The Disney World pin trading craze has been going on for over 20 years. Pin trading is just what you might think it is…you trade specially marked Disney pins with Cast Members or other guests. Trading pins is a simple way to have even more fun at Disney World, Disneyland or any Disney theme parks!
Today we’re going to share everything you need to know about pin trading: from the rules, where to trade them and more! Let’s get started!
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Until Covid hit the scene, you could find Cast Members at the Disney parks with pins on lanyards as well as other places on their person. You would ask to trade one of your pins for one of theirs that you don’t already have.
The days of Disney Cast Members wearing them is over (for now!) but the trading of pins is still happening. Instead of Cast Members having them on themselves, they are on Pin Boards located all around Disney World.
Pin trading adds to the Disney fun by interacting with the Cast Members (as well as other guests)! It’s a great way to create memories and have small souvenirs that can be enjoyed when you return home from your Disney vacation.
How it Started
Pin trading was introduced during the Millennium Celebration in 1999. Collectibale Disney pins has always been offered at the parks, but during the Millennium Celebration which lasted from October 1, 1999 to January 1, 2000 “Pin Trading” was officially announced as part of the special events.
After pin trading was announced it quickly became one of the favorite things to do for serious Disney pin traders and little kids alike! Pin trading takes place at places like Walt Disney World Resort, Disneyland Resort, Disneyland Paris, Tokyo Disney Resort, Hong Kong Disneyland Resort and Disney Cruise Line.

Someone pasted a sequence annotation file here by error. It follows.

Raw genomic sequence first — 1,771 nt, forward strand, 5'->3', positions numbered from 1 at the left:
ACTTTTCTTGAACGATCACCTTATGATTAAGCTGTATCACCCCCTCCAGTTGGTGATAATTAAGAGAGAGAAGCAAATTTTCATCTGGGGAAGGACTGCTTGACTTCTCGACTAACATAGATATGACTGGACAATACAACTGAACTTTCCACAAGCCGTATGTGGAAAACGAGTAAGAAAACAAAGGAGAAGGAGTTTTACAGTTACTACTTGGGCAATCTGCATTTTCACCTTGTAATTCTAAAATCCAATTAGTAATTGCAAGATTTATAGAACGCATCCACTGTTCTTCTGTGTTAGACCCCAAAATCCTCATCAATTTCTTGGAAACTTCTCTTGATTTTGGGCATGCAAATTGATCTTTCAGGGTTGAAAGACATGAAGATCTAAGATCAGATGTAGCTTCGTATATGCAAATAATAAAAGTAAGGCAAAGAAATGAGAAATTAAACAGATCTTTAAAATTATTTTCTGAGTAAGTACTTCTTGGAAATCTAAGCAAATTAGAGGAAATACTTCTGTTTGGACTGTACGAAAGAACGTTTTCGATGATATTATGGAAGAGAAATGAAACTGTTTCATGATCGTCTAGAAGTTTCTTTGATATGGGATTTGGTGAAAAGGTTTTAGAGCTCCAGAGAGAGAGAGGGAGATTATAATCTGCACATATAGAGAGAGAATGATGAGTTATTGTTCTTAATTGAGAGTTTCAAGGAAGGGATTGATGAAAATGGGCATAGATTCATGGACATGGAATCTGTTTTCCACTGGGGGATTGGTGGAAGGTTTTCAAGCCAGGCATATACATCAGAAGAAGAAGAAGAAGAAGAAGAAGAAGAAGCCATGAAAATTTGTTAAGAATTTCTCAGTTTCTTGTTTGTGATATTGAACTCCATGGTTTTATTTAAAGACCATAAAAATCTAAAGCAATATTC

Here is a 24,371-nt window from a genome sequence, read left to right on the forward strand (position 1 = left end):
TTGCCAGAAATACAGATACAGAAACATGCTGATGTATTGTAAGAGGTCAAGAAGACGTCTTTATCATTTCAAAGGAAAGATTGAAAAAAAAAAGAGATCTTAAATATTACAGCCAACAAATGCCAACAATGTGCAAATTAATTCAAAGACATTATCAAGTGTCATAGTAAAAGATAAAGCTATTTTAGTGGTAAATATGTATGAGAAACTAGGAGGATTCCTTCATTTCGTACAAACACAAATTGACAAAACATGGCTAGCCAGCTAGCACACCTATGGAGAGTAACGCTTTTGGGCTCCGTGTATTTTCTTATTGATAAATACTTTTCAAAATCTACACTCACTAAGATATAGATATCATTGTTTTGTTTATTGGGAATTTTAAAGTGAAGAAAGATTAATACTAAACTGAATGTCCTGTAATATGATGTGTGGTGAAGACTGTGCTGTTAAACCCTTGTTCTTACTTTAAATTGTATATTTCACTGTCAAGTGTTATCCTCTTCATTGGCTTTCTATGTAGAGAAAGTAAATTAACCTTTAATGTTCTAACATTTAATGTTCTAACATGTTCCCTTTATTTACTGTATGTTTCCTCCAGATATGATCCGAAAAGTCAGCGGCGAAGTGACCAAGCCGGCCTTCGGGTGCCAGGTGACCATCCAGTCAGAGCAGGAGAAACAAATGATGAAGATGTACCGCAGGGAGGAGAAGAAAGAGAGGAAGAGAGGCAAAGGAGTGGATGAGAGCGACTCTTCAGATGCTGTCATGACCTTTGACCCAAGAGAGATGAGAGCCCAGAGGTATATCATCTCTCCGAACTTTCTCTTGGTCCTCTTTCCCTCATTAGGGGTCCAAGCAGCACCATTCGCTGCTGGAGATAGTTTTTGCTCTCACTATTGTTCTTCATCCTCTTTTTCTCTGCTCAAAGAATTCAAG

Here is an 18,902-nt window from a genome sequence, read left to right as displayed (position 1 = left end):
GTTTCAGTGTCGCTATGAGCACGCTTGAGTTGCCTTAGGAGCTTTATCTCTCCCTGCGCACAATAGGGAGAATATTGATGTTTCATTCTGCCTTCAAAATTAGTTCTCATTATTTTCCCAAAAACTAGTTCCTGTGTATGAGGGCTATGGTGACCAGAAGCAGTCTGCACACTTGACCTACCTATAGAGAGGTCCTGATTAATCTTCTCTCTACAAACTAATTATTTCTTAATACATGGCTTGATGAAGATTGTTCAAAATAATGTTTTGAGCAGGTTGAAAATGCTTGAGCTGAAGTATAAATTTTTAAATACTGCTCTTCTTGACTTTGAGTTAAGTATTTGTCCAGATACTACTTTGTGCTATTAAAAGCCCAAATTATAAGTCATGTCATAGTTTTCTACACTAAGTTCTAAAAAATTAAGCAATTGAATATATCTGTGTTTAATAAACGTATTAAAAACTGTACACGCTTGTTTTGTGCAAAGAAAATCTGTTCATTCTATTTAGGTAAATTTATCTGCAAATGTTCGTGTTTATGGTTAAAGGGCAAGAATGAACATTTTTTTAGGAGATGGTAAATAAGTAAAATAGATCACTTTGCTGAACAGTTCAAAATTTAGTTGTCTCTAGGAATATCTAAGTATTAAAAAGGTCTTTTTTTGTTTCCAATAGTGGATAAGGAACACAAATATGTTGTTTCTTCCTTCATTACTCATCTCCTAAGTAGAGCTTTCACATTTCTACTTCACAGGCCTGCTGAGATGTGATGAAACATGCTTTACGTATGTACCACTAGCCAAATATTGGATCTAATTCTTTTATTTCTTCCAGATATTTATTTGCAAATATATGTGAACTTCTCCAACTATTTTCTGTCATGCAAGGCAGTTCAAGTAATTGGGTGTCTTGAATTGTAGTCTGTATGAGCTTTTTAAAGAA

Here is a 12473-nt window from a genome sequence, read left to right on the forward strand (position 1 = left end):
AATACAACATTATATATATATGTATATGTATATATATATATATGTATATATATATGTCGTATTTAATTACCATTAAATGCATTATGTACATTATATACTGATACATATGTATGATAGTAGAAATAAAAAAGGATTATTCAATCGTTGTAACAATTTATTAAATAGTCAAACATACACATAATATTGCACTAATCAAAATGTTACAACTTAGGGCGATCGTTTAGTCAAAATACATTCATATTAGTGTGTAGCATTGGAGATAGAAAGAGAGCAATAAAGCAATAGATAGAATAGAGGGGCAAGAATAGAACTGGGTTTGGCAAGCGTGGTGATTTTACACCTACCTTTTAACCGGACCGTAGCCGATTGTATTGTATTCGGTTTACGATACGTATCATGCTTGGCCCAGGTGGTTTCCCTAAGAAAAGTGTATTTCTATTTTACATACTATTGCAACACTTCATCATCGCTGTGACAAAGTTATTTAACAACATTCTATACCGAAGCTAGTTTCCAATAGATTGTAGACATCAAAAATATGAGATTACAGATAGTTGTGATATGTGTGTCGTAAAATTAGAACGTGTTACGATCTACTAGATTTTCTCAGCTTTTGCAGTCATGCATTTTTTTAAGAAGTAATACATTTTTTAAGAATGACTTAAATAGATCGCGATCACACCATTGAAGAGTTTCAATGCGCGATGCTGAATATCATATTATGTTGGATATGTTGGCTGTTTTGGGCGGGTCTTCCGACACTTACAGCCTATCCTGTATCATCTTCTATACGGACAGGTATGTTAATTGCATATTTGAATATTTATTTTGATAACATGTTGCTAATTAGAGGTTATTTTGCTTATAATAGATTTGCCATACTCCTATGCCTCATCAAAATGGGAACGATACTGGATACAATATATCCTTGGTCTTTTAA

9 Disney Pin Trading Rules
If you are new to Disney pin trading and want to jump in on the fun, here are some helpful rules to getting started on pin trading!
- The pins need to be authentic Disney pins. Make sure the copyright © is on the back.
- Make sure the pin is in good shape with no chips on it.
- There is never any money involved with pin trading. It is simply a pin for a pin.
- Cast Members can always decline a request for a pin so you need to ask and not demand. Additionally, cast members will likely not accept a pin that they already have. They don’t want to have two of the same pins on their boards.
- After you point to the pin you want and the Cast Member agrees, they will sanitize it and give it to you and you will give your pin in return.
- In order to begin trading, it is a good idea to buy pins before you go to Disney World. A good place to look is at Disney stores. Many people say to look on eBay, however, many, many of those are fake. Take extreme caution when shopping for pins on eBay! Make sure they are authentic pins with the copyright on the back.
- You may trade with other guests but the sanitation element will obviously be missing.
- Disney pins have Mickey Mouse shaped backs. (Brass locking pin backs can also be bought separately.)
Pin Trading Tips
Pin trading and collecting can be done any number of ways. Here’s a few ideas for you to think about!
1. Focus on one set
It is fun to try to focus on a certain item or set. For example, try and get all the Disney Princesses, your favorite Star Wars characters, or any of the limited edition pins!
There’s also something called a mystery pin that can be fun to try to collect too. Mystery pins come in sets so you don’t know what pin you’re going to get when you purchase the set!
2. Display your Pins